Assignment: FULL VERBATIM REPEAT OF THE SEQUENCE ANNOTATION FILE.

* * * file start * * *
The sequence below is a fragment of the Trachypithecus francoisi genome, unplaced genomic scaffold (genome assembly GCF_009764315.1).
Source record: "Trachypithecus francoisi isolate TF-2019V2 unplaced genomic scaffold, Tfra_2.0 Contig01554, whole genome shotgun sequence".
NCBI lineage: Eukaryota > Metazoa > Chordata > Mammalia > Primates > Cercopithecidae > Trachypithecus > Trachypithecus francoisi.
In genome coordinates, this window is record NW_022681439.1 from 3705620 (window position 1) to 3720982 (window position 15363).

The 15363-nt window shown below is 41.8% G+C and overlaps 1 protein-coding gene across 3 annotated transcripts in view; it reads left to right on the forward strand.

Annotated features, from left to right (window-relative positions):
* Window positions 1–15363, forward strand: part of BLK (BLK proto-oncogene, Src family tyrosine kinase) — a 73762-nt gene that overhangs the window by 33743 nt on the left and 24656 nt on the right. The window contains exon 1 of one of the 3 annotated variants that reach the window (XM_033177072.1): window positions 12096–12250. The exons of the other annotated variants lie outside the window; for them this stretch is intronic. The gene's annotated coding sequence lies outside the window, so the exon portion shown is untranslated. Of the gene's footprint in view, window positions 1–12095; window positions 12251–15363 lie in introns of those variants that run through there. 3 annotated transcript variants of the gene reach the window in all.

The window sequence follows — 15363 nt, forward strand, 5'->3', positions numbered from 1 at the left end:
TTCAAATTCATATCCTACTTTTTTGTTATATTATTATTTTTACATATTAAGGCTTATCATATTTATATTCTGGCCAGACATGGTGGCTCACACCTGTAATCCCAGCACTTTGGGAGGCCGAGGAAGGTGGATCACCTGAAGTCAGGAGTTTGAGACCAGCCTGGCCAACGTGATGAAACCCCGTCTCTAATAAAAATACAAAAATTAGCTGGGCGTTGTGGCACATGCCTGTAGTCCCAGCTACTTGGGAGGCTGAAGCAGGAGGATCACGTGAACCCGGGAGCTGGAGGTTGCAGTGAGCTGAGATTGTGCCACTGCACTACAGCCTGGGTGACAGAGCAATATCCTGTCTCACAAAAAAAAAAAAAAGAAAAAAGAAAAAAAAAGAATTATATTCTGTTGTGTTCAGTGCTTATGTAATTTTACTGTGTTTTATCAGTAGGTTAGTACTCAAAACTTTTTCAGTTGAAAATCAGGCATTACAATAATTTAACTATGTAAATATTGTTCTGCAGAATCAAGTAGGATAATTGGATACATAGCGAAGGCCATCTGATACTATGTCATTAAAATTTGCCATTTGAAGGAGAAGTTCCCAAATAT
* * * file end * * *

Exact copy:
The sequence below is a fragment of the Trachypithecus francoisi genome, unplaced genomic scaffold (genome assembly GCF_009764315.1).
Source record: "Trachypithecus francoisi isolate TF-2019V2 unplaced genomic scaffold, Tfra_2.0 Contig01554, whole genome shotgun sequence".
NCBI lineage: Eukaryota > Metazoa > Chordata > Mammalia > Primates > Cercopithecidae > Trachypithecus > Trachypithecus francoisi.
In genome coordinates, this window is record NW_022681439.1 from 3705620 (window position 1) to 3720982 (window position 15363).

The 15363-nt window shown below is 41.8% G+C and overlaps 1 protein-coding gene across 3 annotated transcripts in view; it reads left to right on the forward strand.

Annotated features, from left to right (window-relative positions):
* Window positions 1–15363, forward strand: part of BLK (BLK proto-oncogene, Src family tyrosine kinase) — a 73762-nt gene that overhangs the window by 33743 nt on the left and 24656 nt on the right. The window contains exon 1 of one of the 3 annotated variants that reach the window (XM_033177072.1): window positions 12096–12250. The exons of the other annotated variants lie outside the window; for them this stretch is intronic. The gene's annotated coding sequence lies outside the window, so the exon portion shown is untranslated. Of the gene's footprint in view, window positions 1–12095; window positions 12251–15363 lie in introns of those variants that run through there. 3 annotated transcript variants of the gene reach the window in all.

The window sequence follows — 15363 nt, forward strand, 5'->3', positions numbered from 1 at the left end:
TTCAAATTCATATCCTACTTTTTTGTTATATTATTATTTTTACATATTAAGGCTTATCATATTTATATTCTGGCCAGACATGGTGGCTCACACCTGTAATCCCAGCACTTTGGGAGGCCGAGGAAGGTGGATCACCTGAAGTCAGGAGTTTGAGACCAGCCTGGCCAACGTGATGAAACCCCGTCTCTAATAAAAATACAAAAATTAGCTGGGCGTTGTGGCACATGCCTGTAGTCCCAGCTACTTGGGAGGCTGAAGCAGGAGGATCACGTGAACCCGGGAGCTGGAGGTTGCAGTGAGCTGAGATTGTGCCACTGCACTACAGCCTGGGTGACAGAGCAATATCCTGTCTCACAAAAAAAAAAAAAAGAAAAAAGAAAAAAAAAGAATTATATTCTGTTGTGTTCAGTGCTTATGTAATTTTACTGTGTTTTATCAGTAGGTTAGTACTCAAAACTTTTTCAGTTGAAAATCAGGCATTACAATAATTTAACTATGTAAATATTGTTCTGCAGAATCAAGTAGGATAATTGGATACATAGCGAAGGCCATCTGATACTATGTCATTAAAATTTGCCATTTGAAGGAGAAGTTCCCAAATAT